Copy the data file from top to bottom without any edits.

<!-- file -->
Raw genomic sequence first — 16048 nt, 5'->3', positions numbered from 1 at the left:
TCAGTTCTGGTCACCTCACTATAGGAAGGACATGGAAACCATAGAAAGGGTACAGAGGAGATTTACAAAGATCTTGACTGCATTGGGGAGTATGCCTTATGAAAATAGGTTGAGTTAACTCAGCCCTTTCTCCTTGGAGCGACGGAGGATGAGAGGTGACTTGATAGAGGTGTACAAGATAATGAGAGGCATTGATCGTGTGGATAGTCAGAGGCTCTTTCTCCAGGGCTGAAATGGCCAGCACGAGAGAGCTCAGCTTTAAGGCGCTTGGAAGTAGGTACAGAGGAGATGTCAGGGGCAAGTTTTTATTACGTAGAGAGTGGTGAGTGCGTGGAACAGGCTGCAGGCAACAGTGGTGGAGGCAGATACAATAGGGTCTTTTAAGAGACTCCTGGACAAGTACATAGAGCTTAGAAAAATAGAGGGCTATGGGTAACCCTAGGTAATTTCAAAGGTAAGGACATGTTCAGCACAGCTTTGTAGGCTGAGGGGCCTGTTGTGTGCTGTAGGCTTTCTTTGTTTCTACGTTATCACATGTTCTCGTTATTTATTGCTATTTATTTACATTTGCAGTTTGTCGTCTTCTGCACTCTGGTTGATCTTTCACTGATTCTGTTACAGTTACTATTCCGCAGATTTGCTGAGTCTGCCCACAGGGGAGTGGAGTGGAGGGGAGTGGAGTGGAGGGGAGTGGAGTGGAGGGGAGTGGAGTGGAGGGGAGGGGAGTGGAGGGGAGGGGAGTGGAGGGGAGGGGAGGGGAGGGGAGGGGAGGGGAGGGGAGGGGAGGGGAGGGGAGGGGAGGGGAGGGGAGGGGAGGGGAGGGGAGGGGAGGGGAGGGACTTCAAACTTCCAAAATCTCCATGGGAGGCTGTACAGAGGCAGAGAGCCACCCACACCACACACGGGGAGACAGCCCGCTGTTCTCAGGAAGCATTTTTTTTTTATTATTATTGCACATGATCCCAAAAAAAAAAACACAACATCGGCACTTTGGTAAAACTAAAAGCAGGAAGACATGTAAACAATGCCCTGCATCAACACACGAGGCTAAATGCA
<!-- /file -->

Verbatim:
Raw genomic sequence first — 16048 nt, 5'->3', positions numbered from 1 at the left:
TCAGTTCTGGTCACCTCACTATAGGAAGGACATGGAAACCATAGAAAGGGTACAGAGGAGATTTACAAAGATCTTGACTGCATTGGGGAGTATGCCTTATGAAAATAGGTTGAGTTAACTCAGCCCTTTCTCCTTGGAGCGACGGAGGATGAGAGGTGACTTGATAGAGGTGTACAAGATAATGAGAGGCATTGATCGTGTGGATAGTCAGAGGCTCTTTCTCCAGGGCTGAAATGGCCAGCACGAGAGAGCTCAGCTTTAAGGCGCTTGGAAGTAGGTACAGAGGAGATGTCAGGGGCAAGTTTTTATTACGTAGAGAGTGGTGAGTGCGTGGAACAGGCTGCAGGCAACAGTGGTGGAGGCAGATACAATAGGGTCTTTTAAGAGACTCCTGGACAAGTACATAGAGCTTAGAAAAATAGAGGGCTATGGGTAACCCTAGGTAATTTCAAAGGTAAGGACATGTTCAGCACAGCTTTGTAGGCTGAGGGGCCTGTTGTGTGCTGTAGGCTTTCTTTGTTTCTACGTTATCACATGTTCTCGTTATTTATTGCTATTTATTTACATTTGCAGTTTGTCGTCTTCTGCACTCTGGTTGATCTTTCACTGATTCTGTTACAGTTACTATTCCGCAGATTTGCTGAGTCTGCCCACAGGGGAGTGGAGTGGAGGGGAGTGGAGTGGAGGGGAGTGGAGTGGAGGGGAGTGGAGTGGAGGGGAGGGGAGTGGAGGGGAGGGGAGTGGAGGGGAGGGGAGGGGAGGGGAGGGGAGGGGAGGGGAGGGGAGGGGAGGGGAGGGGAGGGGAGGGGAGGGGAGGGGAGGGGAGGGGAGGGGAGGGACTTCAAACTTCCAAAATCTCCATGGGAGGCTGTACAGAGGCAGAGAGCCACCCACACCACACACGGGGAGACAGCCCGCTGTTCTCAGGAAGCATTTTTTTTTTATTATTATTGCACATGATCCCAAAAAAAAAAACACAACATCGGCACTTTGGTAAAACTAAAAGCAGGAAGACATGTAAACAATGCCCTGCATCAACACACGAGGCTAAATGCA